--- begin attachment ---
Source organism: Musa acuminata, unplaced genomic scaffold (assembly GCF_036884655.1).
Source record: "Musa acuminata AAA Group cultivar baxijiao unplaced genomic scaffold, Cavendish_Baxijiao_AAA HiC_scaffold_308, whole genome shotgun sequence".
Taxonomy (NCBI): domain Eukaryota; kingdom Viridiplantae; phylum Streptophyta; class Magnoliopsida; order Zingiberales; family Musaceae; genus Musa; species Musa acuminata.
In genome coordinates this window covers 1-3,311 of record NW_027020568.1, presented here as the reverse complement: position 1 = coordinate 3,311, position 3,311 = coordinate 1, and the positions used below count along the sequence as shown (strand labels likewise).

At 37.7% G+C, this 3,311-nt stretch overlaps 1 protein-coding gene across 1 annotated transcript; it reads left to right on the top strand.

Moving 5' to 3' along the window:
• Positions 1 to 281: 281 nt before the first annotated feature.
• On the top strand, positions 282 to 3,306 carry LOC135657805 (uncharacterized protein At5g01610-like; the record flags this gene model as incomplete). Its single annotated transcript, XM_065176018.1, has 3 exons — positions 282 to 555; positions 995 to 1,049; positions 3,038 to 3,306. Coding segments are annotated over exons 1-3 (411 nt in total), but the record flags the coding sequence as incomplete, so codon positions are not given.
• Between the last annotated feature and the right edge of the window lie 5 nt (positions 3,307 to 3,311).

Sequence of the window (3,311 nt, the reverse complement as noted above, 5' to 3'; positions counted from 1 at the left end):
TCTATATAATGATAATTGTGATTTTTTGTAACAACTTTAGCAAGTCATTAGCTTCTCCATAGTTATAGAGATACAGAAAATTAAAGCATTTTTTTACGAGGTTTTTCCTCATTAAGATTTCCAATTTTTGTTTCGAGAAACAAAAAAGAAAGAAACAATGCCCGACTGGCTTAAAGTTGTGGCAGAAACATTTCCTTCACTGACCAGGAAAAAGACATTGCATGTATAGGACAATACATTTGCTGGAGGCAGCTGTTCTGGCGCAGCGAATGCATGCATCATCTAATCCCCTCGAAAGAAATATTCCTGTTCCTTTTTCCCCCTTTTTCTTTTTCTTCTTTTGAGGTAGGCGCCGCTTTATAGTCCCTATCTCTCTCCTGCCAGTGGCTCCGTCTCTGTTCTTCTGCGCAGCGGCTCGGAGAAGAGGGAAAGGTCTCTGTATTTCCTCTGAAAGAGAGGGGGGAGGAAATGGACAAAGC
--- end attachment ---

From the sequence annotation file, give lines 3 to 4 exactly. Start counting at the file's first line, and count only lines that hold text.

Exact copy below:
Taxonomy (NCBI): domain Eukaryota; kingdom Viridiplantae; phylum Streptophyta; class Magnoliopsida; order Zingiberales; family Musaceae; genus Musa; species Musa acuminata.
In genome coordinates this window covers 1-3,311 of record NW_027020568.1, presented here as the reverse complement: position 1 = coordinate 3,311, position 3,311 = coordinate 1, and the positions used below count along the sequence as shown (strand labels likewise).